Ilya Trombitsky, Executive Director of the Eco-Tiras International Ecological Guards Association: “Successes in transboundary management of the Dniester River basin have become possible through the active and collaborative work of NGOs of Ukraine and Moldova. However, managers still do not understand the impact of hydropower facilities. It has not only ecological but also economic nature as a result of the destruction of ecosystems and the loss of their ecosystem services. Applying an ecosystem approach as a tool for assessing the environmental impact of hydropower facilities in the context of transboundary cooperation will increase trust between the parties to the basin, deepen and enhance cooperation.”

Armenia has pledged to implement the ecosystem approach to climate change adaptation and mitigation. Armenian NGOs have proposed to apply an ecosystem approach to determine the modes of environmental indulgences at hydropower facilities. Aram Gabrielyan, Ecological and Cultural NGO Khazer: “In Armenia, thanks to the small hydropower development program, there are 188 small hydropower plants that produce about 11% of the country’s electricity. However, because of such a surge in their construction, natural river ecosystems in Armenia have been lost. The small hydroelectric power station is guaranteed a high tariff for the sale of electricity, but in no way compensates for the loss of ecosystems. Hydropower entities must pay for the cost of ecosystem services lost as a result of their activities.”

Deep changes in ecosystems under the influence of hydropower have been investigated on the example of Azerbaijan. Elchin Sultanov, Director of the Azerbaijan Ornithological Society: “The thoughtless management of water resources in Azerbaijan, the regulation of rivers such as Kura and Araz have led to the loss of a number of valuable wetlands in their floodplains. As a result, the ornithological environment has been changed dramatically, the populations of wintering bird species decreased considerably.”

The rivers of the Ukrainian Carpathians are already under the influence of hydropower, but, for the last decade, the plans for mass construction of small hydroelectric power plants in region have been emerging. The implementation of the environmental impact assessment procedure in accordance with European standards allowed the public to have free access to the materials of such assessment. Their analysis confirmed the absence of even minimal consideration of ecosystem impacts when designing small hydropower plants. Oksana Stankevych-Volosianchuk, NGO Ecosphere (Uzhgorod): “The term “ecosystem services” is new for Ukrainian legislation. However, in order to adequately assess the environmental impact of any activity, it is necessary to identify and evaluate the ecosystem services in monetary terms that are still considered free of charge.”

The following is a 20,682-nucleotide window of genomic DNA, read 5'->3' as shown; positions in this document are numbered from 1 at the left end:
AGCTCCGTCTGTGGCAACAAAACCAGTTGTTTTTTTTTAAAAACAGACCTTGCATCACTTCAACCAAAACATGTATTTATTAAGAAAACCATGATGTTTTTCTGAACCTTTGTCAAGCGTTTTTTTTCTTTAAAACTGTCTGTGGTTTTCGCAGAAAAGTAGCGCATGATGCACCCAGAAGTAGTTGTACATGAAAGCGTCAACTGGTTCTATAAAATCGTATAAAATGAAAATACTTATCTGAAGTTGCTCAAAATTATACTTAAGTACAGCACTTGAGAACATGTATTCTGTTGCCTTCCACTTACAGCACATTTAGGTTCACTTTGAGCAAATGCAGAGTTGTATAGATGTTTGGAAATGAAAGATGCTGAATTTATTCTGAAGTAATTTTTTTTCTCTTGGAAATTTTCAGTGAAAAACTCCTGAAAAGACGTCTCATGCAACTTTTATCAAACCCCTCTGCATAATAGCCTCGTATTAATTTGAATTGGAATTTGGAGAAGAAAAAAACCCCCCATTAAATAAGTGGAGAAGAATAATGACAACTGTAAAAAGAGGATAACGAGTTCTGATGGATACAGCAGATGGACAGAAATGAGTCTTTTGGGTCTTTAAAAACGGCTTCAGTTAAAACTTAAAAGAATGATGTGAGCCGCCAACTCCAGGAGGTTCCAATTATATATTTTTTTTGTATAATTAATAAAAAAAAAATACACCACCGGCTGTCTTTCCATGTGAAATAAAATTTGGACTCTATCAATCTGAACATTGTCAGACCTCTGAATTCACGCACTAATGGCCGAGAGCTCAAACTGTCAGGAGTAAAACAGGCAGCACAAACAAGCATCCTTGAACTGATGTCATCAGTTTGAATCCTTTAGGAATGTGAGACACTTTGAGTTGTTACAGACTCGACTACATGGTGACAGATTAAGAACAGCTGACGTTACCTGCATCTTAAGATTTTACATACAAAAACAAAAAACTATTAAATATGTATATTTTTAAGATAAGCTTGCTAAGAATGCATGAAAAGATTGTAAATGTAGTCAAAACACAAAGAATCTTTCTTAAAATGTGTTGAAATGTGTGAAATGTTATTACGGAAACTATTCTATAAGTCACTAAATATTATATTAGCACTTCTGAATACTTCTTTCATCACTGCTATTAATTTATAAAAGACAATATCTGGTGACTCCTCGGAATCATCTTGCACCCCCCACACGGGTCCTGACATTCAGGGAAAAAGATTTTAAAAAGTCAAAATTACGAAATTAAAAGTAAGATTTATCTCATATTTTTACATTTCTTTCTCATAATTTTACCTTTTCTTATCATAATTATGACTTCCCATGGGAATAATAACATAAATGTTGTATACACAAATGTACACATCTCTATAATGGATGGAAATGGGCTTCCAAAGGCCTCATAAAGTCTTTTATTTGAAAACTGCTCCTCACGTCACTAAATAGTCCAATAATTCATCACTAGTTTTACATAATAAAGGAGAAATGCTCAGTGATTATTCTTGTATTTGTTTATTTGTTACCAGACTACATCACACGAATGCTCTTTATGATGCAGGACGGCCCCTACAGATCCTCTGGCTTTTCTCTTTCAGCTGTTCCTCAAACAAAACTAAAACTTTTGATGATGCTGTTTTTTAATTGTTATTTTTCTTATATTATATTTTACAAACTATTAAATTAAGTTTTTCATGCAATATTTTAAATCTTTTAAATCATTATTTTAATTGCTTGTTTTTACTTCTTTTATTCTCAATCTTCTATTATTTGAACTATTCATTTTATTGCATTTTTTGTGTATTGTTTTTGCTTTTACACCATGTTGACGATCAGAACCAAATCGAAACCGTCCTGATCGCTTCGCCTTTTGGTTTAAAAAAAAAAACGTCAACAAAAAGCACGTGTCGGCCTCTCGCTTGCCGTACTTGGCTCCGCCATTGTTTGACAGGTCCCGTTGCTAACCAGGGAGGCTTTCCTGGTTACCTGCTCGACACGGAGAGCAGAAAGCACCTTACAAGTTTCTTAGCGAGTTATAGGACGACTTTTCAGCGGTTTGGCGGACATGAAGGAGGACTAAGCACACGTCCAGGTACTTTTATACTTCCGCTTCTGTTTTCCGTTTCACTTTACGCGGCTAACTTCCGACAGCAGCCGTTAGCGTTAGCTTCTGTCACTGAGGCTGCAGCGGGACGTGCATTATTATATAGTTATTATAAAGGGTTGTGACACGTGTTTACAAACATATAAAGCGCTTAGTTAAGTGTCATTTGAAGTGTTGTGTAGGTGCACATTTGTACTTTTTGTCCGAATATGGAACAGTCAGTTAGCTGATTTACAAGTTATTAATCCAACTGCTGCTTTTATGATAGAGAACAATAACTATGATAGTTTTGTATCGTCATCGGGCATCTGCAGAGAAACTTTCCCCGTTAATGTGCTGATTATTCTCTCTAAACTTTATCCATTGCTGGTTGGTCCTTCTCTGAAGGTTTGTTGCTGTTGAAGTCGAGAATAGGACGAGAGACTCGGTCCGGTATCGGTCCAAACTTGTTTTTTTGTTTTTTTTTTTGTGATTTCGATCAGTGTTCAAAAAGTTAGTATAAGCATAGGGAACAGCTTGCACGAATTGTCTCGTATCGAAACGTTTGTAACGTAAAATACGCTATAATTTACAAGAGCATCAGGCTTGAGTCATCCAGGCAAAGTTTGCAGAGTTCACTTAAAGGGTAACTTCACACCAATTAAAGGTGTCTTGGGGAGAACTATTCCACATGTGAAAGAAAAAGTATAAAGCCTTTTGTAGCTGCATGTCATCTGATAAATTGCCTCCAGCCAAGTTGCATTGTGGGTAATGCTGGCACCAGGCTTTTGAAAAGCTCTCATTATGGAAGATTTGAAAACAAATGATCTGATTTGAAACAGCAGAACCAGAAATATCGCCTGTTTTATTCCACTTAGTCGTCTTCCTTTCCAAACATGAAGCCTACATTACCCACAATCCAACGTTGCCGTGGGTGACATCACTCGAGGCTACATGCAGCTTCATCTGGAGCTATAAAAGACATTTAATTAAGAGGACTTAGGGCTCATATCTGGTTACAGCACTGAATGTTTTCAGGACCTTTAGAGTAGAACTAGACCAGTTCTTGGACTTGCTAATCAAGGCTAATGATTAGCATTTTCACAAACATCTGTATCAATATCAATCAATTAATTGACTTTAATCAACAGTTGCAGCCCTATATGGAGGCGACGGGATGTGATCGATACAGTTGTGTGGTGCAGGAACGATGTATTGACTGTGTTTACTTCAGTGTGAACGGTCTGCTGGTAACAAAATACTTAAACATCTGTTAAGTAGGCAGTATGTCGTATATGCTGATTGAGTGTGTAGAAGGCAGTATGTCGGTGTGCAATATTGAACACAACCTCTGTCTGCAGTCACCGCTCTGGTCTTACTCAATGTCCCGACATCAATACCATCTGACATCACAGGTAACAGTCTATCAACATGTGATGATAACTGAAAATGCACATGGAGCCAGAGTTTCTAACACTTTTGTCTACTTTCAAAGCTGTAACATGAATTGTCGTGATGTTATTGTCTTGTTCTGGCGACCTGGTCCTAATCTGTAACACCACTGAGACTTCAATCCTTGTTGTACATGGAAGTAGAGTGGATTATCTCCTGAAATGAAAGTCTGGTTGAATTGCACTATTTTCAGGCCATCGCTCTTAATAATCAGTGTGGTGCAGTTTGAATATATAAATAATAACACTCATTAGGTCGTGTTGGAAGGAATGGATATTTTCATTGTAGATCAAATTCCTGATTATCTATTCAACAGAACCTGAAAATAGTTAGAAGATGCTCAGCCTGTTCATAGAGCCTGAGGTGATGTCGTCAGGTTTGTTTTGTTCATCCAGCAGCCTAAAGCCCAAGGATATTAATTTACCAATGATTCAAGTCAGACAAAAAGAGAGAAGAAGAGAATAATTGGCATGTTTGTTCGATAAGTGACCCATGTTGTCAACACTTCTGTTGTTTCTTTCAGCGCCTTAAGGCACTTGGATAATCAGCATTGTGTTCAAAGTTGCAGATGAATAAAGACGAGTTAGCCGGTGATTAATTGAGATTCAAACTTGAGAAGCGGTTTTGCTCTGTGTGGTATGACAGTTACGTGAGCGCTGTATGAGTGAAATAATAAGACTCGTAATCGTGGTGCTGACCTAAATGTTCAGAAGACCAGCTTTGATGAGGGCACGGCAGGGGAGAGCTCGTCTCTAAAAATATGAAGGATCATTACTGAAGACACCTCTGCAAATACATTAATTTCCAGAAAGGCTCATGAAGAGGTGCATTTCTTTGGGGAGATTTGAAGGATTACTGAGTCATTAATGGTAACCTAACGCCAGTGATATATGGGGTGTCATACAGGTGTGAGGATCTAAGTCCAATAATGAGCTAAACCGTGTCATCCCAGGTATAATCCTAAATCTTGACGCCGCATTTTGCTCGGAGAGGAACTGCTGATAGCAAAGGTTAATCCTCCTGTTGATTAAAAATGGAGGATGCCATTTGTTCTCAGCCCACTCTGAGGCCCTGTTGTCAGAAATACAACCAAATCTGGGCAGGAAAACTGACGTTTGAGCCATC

Expert of the National Ecological Center of Ukraine Galyna Protsiv stresses the need to preserve the ecosystems of small rivers, which, in particular, form the ecosystem of large rivers: “The main part of the Dniester drainage, up to 4/5, is formed at the top of the basin. Many small hydroelectric power plants are located here on its tributaries, and plans for the construction of new small hydropower facilities are being pushed. It is necessary to impose a moratorium on such activities, to carry out a strategic environmental assessment of the small hydropower development plan in the Dniester basin, taking into account the ecosystem approach with the calculation of losses of ecosystem services and comparison with the benefits declared by developers.”

The participants of the conference are preparing proposals to the governments of their countries for the implementation of the ecosystem approach in the assessment of hydropower plans, programs and projects.

The National Environmental Center of Ukraine as part of the project held the conference Ecosystem approach to hydropower: facilitating the implementation of European requirements  to  development of hydropower sector in states of  Eastern Europe Partnership”.

 

 

 

The project is being implemented through the Scheme of the 2019 Eastern Partnership Civil Society Forum Re-granting Scheme, with financial support from the European Union in support of civil society in the region. Its contents are the sole responsibility of the National Environmental Center of Ukraine and the project partners and do not necessarily reflect the views of the European Union.

Information of the National Environmental Center of Ukraine